Feeds

We used to be afraid of comets, now it's their turn

What's a little hyperbole between friends?

  • alert
  • submit to reddit

Security for virtualized datacentres

When NASA's Deep Impact probe hits the comet Tempel-1 on 4 July, there are several possible outcomes.

The impactor will be released around 24 hours ahead of its scheduled crash. On Monday morning at 04:52 (GMT) the fly-by craft will make a minor course correction to make sure it misses the comet's nucleus.

The impactor will make course corrections too, at 90 minujtes, 30 minutes and 12.5 minutes before impact. The probe is scheduled to hit at 06:52, and pictures from the fly by craft should arrive at NASA's HQ 7.5 minutes later.

The most likely result of the crash is that the impact of the 360kg probe will form a gravity-controlled crater around 20-30m deep, and around the size of a football stadium. It might also form a muc small compression-crater, which would result in the release of far less material.

However, there are some other scenarios that are possible, although far less likely. The probe could split, or shatter the nucleus; or it could even pass straight through the middle.

Dr. Andrew Coates from the Mullard Space Science Laboratory at UCL, speaking today at the British Festival of Space 2005, in Birmingham, said that the kind of collision really doesn't matter.

"We know so little about comets that almost anything we learn from the collision will be useful," he said.

"What is definite is that material will be evolved from the comet. In 15 minutes, approximately one month's worth of gas will be released from Tempel-1."

There is, however, no danger that the comet will be sent off course and hurtling towards Earth. Coates explains that the collision is the equivalent of a mosquito ramming into a Boeing 767 plane, so although it will be a powerful impact, it will have little or no effect on the path of the comet.

"We used to be afraid of comets. The dinosaurs should have been afraid of comets. Now it is the comet's turn to be afraid," Coates said. ®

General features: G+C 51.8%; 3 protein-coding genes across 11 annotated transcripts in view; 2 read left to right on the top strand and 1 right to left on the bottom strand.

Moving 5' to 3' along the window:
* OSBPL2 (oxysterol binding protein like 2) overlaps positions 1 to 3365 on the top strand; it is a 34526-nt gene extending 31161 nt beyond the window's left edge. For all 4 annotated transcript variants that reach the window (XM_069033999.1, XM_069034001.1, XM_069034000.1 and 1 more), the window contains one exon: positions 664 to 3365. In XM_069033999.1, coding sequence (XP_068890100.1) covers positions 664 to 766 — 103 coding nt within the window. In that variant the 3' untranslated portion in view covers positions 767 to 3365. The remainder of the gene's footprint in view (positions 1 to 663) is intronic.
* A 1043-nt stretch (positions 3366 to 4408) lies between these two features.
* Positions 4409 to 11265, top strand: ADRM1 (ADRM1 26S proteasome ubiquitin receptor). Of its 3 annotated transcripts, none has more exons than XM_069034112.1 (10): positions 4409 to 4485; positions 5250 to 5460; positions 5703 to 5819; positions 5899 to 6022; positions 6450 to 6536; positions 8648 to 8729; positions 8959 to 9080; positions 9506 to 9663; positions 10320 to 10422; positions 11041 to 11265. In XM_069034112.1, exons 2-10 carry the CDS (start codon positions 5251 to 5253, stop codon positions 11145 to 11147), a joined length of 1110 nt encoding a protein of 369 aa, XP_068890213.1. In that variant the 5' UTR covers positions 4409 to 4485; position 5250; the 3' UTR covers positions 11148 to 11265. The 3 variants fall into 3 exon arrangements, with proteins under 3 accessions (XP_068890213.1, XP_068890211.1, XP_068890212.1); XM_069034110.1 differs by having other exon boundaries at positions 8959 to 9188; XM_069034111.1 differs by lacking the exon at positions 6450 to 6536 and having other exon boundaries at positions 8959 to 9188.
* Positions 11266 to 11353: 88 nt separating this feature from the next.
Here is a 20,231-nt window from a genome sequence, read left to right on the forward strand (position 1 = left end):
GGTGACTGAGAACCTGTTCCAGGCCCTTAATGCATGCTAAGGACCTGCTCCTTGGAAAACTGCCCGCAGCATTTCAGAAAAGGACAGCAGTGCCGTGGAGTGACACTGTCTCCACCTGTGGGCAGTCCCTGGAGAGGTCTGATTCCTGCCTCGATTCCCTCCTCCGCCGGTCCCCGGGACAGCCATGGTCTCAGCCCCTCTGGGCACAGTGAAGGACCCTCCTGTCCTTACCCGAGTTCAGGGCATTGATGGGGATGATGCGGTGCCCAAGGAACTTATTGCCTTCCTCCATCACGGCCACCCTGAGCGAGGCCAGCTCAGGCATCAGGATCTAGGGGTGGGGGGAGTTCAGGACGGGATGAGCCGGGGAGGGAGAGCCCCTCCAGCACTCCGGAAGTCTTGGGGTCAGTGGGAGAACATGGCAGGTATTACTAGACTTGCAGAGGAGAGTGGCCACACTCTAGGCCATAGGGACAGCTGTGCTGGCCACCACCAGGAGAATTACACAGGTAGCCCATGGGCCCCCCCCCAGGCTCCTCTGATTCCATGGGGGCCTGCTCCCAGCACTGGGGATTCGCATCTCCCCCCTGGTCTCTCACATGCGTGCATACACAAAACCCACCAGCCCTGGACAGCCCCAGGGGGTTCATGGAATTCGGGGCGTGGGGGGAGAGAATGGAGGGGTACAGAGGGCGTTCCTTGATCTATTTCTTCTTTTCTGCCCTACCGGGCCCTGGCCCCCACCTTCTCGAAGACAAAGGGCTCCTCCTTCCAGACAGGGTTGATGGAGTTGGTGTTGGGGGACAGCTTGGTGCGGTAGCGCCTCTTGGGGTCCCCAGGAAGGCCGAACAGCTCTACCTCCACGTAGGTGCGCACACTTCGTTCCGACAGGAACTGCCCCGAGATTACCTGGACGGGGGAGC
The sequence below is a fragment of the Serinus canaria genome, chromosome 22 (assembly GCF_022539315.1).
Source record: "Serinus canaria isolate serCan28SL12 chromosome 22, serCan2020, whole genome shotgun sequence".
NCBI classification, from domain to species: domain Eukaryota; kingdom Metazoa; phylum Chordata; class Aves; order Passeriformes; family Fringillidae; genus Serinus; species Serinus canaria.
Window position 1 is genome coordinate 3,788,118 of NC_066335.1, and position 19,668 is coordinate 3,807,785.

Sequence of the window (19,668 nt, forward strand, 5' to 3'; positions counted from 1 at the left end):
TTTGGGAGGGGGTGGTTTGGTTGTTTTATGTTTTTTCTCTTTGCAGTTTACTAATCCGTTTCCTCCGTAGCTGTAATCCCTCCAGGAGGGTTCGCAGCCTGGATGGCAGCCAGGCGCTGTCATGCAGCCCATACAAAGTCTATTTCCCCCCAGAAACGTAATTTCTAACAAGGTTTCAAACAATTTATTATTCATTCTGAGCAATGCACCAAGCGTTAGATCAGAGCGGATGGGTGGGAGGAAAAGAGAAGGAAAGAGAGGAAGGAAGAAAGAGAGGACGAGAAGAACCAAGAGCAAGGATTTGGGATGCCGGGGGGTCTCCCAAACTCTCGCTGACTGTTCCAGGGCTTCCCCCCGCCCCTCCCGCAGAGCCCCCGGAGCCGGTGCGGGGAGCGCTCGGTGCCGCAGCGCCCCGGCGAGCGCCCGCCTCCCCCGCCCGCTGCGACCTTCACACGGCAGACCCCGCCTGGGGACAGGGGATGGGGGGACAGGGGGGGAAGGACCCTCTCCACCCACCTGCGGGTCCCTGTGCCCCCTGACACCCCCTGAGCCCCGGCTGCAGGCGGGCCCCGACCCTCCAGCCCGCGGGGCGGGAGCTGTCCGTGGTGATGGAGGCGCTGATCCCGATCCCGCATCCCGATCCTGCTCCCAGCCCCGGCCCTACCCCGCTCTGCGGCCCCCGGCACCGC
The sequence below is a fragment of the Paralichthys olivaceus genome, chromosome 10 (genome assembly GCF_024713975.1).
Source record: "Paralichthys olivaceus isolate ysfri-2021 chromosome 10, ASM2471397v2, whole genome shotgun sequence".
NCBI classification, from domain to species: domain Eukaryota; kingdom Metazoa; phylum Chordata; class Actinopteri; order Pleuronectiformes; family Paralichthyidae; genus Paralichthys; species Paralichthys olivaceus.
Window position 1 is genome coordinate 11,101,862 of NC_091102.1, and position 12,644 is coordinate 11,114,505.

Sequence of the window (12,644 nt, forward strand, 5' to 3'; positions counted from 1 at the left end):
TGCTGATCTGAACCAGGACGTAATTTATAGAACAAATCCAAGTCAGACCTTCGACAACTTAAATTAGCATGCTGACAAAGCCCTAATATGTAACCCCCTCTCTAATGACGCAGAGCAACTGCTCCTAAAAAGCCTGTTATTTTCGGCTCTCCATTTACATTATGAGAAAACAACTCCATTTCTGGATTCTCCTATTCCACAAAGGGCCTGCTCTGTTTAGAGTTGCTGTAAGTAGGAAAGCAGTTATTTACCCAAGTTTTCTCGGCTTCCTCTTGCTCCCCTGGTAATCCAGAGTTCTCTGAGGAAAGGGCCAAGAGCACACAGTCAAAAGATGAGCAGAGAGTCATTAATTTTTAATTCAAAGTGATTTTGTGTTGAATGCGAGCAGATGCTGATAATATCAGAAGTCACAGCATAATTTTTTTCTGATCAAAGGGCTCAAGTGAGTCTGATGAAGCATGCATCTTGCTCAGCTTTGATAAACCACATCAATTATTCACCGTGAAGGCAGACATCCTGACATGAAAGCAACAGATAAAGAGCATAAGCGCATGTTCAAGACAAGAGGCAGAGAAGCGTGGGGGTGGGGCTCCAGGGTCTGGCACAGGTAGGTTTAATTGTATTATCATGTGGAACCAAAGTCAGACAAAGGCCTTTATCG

Security for virtualized datacentres

More from The Register

next story
Boffins say they've got Lithium batteries the wrong way around
Surprises at the nano-scale mean our ideas about how they charge could be all wrong
Thought that last dinosaur was BIG? This one's bloody ENORMOUS
Weighed several adult elephants, contend boffins
Europe prepares to INVADE comet: Rosetta landing site chosen
No word yet on whether backup site is labelled 'K'
City hidden beneath England's Stonehenge had HUMAN ABATTOIR. And a pub
Boozed-up ancients drank beer before tearing corpses apart
'Duck face' selfie in SPAAAACE: Rosetta's snap with bird comet
Probe prepares to make first landing on fast-moving rock
Archaeologists and robots on hunt for more Antikythera pieces
How much of the world's oldest computer can they find?
prev story

Whitepapers

Secure remote control for conventional and virtual desktops
Balancing user privacy and privileged access, in accordance with compliance frameworks and legislation. Evaluating any potential remote control choice.
Saudi Petroleum chooses Tegile storage solution
A storage solution that addresses company growth and performance for business-critical applications of caseware archive and search along with other key operational systems.
High Performance for All
While HPC is not new, it has traditionally been seen as a specialist area – is it now geared up to meet more mainstream requirements?
Security for virtualized datacentres
Legacy security solutions are inefficient due to the architectural differences between physical and virtual environments.
Providing a secure and efficient Helpdesk
A single remote control platform for user support is be key to providing an efficient helpdesk. Retain full control over the way in which screen and keystroke data is transmitted.